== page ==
A second exciting digital project, also produced by Ardon Bar Hama, is the Maimonides project at the Bodleian Library, at Oxford University.  Oxford is the proud owner of a portion of Maimonides’ own copy of his legal corpus, the Mishneh Torah.  Following the wishes of a former owner, Eleazar, son of Perahya, that the manuscript "be kept available so that all scholars can correct their own version against it," the manuscript can now be viewed in its entirety online.

Hebrew Mss @ CUL: New Acquisitions in History and Literature

CUL is proud to announce the recent acquisition of two new manuscripts, both dealing with Sephardic Jewry, which were sold at a recent Kestenbaum and Company sale as part of the Alfonso Cassuto collection.

GEN_MS_221_012bThe first manuscript, from 1506 (left), is critical for the history of the Jews in Portugal.  The manuscript contains a register of properties owned by the "Count of Viana and Governor of the City of Septa."  This Count owned the areas which had been settled by the former Jewish community of Lisbon before their expulsion from Portugal only nine years earlier.  The manuscript describes the locations of the synagogue and other community buildings that were used by the Jewish community.  It is a critical manuscript for research in the pre-expulsion history of the Jews of Portugal.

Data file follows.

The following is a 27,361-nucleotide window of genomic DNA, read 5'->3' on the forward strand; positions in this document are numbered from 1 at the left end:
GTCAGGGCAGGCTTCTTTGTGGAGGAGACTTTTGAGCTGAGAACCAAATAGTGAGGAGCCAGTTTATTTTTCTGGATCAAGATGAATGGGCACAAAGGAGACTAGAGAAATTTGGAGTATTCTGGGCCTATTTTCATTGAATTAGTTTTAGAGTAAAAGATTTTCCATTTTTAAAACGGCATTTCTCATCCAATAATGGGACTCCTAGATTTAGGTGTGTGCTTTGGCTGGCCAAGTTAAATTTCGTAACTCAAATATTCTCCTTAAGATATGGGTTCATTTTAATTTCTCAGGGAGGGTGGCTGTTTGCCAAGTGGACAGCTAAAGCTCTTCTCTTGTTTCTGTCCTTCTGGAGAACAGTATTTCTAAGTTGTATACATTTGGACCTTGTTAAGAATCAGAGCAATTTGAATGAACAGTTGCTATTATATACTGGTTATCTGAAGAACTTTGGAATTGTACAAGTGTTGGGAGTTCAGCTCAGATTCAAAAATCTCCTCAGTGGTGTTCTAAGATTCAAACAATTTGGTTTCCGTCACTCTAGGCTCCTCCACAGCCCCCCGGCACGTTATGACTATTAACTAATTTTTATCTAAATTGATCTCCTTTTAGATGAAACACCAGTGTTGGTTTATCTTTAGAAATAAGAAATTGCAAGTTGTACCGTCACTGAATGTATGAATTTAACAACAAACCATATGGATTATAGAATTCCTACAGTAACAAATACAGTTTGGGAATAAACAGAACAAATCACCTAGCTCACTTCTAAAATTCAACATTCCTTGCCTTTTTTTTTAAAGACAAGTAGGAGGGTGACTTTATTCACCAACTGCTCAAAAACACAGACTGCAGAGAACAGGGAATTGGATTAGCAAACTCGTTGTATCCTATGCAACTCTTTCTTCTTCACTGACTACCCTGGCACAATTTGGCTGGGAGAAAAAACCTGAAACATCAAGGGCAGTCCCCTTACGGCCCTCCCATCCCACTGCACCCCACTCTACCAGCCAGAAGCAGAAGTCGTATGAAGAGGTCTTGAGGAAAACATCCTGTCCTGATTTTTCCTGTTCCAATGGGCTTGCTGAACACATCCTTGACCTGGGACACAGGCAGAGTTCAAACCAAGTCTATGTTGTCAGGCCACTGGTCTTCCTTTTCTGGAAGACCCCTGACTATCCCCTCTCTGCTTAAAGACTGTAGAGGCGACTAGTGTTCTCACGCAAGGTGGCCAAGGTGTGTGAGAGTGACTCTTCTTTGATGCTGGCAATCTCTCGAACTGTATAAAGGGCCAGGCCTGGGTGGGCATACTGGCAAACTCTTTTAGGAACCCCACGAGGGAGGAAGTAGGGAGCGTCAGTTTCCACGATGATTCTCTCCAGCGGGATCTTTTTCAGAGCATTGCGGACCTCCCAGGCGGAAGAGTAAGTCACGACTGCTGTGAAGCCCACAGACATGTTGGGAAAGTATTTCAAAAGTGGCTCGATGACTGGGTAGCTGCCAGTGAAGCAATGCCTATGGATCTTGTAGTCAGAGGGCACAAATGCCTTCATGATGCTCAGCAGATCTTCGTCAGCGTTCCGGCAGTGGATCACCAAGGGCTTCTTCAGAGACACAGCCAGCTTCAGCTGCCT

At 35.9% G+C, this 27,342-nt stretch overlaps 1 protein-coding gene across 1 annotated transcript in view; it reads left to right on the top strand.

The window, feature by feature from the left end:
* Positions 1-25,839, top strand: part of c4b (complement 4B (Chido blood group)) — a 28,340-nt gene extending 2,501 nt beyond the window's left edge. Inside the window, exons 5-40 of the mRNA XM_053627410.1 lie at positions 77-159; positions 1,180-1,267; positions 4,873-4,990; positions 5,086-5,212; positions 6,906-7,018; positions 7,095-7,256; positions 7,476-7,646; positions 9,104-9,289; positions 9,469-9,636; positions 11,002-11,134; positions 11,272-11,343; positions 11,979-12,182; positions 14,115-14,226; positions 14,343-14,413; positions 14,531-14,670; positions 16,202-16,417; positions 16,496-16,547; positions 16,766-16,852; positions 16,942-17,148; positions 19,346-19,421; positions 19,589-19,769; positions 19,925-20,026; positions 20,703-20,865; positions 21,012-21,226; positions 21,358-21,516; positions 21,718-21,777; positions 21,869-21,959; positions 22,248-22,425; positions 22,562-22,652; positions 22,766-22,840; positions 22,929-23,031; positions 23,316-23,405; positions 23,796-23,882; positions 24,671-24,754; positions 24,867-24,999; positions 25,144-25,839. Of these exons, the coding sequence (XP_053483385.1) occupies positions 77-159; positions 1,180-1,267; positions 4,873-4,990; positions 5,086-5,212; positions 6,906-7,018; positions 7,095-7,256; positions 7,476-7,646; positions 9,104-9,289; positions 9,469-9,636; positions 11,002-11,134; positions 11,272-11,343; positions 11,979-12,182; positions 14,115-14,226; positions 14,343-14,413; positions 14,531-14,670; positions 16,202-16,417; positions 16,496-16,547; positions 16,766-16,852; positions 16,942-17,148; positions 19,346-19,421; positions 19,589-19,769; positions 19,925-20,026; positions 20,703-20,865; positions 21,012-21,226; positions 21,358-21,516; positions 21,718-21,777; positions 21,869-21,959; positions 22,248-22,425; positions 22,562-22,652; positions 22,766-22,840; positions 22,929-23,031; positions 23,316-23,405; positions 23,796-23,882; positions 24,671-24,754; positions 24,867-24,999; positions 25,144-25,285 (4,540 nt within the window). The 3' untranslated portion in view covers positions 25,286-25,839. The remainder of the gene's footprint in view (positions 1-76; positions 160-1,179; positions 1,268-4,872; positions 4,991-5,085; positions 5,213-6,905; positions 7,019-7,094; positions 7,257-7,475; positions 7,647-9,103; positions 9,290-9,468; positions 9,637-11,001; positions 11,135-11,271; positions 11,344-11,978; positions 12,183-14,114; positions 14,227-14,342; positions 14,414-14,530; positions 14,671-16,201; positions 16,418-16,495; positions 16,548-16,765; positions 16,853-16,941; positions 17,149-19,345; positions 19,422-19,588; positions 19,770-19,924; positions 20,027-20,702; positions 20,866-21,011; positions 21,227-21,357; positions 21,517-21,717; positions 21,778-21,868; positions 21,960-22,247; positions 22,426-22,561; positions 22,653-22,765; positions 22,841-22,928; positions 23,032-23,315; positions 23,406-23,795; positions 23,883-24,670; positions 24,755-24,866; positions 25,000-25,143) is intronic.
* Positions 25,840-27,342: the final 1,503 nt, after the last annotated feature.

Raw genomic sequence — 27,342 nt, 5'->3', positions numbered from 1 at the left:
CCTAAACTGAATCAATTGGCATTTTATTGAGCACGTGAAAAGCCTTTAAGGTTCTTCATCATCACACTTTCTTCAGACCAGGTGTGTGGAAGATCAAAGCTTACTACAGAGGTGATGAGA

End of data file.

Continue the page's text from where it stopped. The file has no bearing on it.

This manuscript has recently been digitized to allow scholars from around the world to be able to use it in their research. 

It has been cataloged as General MS 221.

The second manuscript is a satire called Entermientos Gustozos, o Dialogos Burlescos, Entre un Judio, Turco, Reformado, y Catolico.  Authored by Abraham Gomez Silveira, a poet in Amsterdam in the early 1700s, the text describes a debate between a Jew, a Turk, a Protestant, and a Catholic, where each attempts to prove the supremacy of his own religion.  This manuscript was cited by Columbia professor Jonathan Schorsch in his Swimming the Christian Atlantic: Judeoconversos, Afroiberians and Amerindians in the Seventeenth-Century Iberian World (available electronically here or in Butler stacks: BR440 .S46 2009).

The manuscript has been cataloged as General MS 222.

Hebrew Mss @ CUL: Travels to India

Relacion delas noticias delos Judios de CochinThe manuscripts relating to Jewish Studies in the Columbia University Libraries are not limited to those in Hebrew.  This manuscript, written in Spanish in the 17th century, describes one of the far-flung communities of the Jewish diaspora: that of Cochin, India.  The author of the manuscript, Moses Pereyra de Paiva, traveled to Cochin with his friends, and wrote the story of his travels in this book, called Relacion delas noticias delos Judios de Cochin.  The printed edition first appeared, in Portuguese, in the city of Amsterdam, in 1687, followed by a Spanish translation.